Sun, Jun 08, 2014 - Page 1 News List

Radar might be compromised: report

RESISTANCE UNDER THE RADAR?A separate report said high-level Taiwanese diplomats said Ma complained of ‘so much domestic pressure’ against a US missile defense system

By William Lowther  /  Staff reporter WASHINGTON

Taiwan’s long-range radar, the Surveillance Radar Program (SRP), might already have been compromised by China, according to a Jane’s Defence Weekly report.

Quoting Washington and Taipei sources, this week’s edition says that China has built a large radar system of its own that can interfere with Taiwan’s SRP signals, adding that China has a political motivation to match Taiwan’s huge investment in the radar system.

“By doing so, Beijing demonstrates that it can win the arms race with Taipei — a move that could be part of a wider propaganda campaign to demoralize Taiwan and increase the pressure for unification,” the magazine said.

Meanwhile, the Washington Times reported in a front-page story that there is “rising domestic resistance” in Taiwan to US pressure to expand a missile defense system on in Taiwan that could detect long-range missile threats from China.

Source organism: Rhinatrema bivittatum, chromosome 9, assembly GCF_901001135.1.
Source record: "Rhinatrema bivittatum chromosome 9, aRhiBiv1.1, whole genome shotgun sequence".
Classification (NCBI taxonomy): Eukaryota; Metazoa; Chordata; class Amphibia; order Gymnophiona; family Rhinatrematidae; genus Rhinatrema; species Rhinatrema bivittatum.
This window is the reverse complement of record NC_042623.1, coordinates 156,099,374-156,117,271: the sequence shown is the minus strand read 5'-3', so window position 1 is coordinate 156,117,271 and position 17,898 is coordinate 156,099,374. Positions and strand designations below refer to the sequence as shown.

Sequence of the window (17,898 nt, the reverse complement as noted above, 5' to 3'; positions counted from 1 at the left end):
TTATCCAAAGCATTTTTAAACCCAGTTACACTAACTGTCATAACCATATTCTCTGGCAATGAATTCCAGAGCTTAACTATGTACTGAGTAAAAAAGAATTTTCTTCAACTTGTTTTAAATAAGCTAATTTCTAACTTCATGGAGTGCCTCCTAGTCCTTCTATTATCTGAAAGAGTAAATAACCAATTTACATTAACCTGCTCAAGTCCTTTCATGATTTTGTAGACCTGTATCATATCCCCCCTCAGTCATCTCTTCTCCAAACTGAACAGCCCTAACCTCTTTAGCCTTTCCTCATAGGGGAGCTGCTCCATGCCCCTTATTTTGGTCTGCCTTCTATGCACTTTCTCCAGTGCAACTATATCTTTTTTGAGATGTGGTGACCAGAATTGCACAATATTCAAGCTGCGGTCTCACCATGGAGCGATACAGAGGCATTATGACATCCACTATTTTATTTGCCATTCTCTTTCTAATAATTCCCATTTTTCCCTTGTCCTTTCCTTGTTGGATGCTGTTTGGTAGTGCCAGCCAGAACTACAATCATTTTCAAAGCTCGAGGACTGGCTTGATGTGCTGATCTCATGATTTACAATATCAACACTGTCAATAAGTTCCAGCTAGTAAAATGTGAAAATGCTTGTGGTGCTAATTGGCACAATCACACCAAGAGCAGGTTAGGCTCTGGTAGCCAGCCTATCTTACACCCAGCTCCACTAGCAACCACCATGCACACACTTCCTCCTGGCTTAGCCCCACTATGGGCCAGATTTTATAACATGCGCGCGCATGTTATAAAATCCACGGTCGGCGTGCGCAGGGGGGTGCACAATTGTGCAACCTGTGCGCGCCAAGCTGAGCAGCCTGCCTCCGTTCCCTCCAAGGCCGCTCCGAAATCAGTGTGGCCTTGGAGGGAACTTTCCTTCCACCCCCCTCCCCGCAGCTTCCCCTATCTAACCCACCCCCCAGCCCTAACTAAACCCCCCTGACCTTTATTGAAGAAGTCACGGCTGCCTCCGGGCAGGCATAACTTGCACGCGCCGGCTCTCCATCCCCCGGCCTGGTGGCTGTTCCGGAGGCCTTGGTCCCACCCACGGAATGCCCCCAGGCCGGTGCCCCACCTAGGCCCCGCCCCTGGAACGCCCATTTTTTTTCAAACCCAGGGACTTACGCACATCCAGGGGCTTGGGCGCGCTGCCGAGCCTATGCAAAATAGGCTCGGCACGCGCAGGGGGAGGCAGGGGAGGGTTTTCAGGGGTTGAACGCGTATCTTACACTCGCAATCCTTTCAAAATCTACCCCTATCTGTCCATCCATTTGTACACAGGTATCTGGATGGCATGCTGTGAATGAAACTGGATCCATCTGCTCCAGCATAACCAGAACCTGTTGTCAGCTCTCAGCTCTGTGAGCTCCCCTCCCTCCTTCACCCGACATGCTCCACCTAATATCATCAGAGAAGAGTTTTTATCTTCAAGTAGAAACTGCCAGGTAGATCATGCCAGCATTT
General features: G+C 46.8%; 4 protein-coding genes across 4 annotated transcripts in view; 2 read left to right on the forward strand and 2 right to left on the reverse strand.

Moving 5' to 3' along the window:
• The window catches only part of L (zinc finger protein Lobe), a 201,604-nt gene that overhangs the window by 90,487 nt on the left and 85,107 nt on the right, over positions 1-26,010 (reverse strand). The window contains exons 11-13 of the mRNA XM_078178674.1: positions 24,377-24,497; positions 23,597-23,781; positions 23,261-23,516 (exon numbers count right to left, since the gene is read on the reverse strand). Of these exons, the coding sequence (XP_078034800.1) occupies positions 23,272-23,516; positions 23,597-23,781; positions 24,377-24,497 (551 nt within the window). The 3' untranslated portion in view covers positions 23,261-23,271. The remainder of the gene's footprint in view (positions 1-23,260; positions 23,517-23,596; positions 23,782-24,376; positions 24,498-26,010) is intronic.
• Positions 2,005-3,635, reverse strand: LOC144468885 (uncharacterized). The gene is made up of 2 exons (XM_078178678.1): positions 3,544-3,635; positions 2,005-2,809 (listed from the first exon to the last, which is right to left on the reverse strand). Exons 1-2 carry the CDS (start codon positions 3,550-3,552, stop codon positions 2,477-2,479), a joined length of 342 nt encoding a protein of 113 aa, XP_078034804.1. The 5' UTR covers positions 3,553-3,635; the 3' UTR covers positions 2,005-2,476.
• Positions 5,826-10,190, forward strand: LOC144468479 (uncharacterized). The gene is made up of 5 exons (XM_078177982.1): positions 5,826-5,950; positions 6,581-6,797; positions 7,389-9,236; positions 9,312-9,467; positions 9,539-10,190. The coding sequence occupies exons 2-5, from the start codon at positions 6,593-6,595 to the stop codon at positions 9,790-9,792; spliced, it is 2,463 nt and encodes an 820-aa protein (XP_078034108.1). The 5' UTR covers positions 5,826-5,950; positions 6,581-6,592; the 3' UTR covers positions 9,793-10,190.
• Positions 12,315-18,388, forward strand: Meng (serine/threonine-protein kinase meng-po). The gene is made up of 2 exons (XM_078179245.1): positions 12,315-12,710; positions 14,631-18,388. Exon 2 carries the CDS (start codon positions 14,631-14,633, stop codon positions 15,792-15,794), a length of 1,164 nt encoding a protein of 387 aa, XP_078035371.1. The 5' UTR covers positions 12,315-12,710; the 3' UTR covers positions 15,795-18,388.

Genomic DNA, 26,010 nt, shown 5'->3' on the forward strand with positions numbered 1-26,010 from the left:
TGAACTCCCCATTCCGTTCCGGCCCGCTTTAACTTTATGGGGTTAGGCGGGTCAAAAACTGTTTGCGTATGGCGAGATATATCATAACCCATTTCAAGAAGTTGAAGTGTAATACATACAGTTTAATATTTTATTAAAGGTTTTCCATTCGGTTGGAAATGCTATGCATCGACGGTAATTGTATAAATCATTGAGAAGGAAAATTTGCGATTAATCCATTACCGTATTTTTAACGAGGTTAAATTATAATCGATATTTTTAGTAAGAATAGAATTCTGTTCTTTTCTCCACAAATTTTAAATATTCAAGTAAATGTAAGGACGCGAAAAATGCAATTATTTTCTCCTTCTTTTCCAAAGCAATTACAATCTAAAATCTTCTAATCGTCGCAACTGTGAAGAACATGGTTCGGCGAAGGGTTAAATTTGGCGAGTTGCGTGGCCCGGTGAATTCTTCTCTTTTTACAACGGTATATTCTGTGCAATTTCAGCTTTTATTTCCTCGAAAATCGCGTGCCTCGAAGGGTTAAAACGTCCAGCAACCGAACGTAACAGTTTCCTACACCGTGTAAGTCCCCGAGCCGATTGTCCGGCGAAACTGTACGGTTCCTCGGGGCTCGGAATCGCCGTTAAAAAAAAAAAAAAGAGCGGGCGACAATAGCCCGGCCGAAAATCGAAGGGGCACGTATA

Quoting a delegation of “high-level Taiwanese diplomats,” the newspaper reported that President Ma Ying-jeou (馬英九) has been “enduring so much domestic pressure” from voters questioning why the nation needs towers to detect long-range missiles that would not target Taiwan.

The charges came directly from the leader of the delegation, the Ministry of Foreign Affairs’ Department of Policy Planning Director-General Jieh Wen-chieh (介文汲), during a meeting with editors and reporters at the newspaper.

It was a “rare public acknowledgment of rising domestic resistance,” the newspaper said.

Later, US Congressional sources in Washington with close ties to Taiwan said they were “completely unaware” of any significant resistance to the radar installations.

US House of Representatives Armed Services seapower subcommittee chairman Randy Forbes has called for the Pentagon’s Missile Defense Agency to explore the costs and benefits of merging Taiwan’s early-warning radar with US missile and sensor systems.

A number of radar installations have been built along Taiwan’s western coastline and Jieh told the Washington Times that some in Taiwan are resisting the idea of expanding the system.

He said the Ma administration believed the radar system helped both Taiwan and the US.

Jieh is quoted as saying: “It’s not my personal criticism, but a lot of people’s criticism in Taiwan is that: ‘Hey, why do we, Taiwan, need such big radar towers that can detect the inner land of mainland China? We don’t need that actually.’ That’s some people’s argument.”

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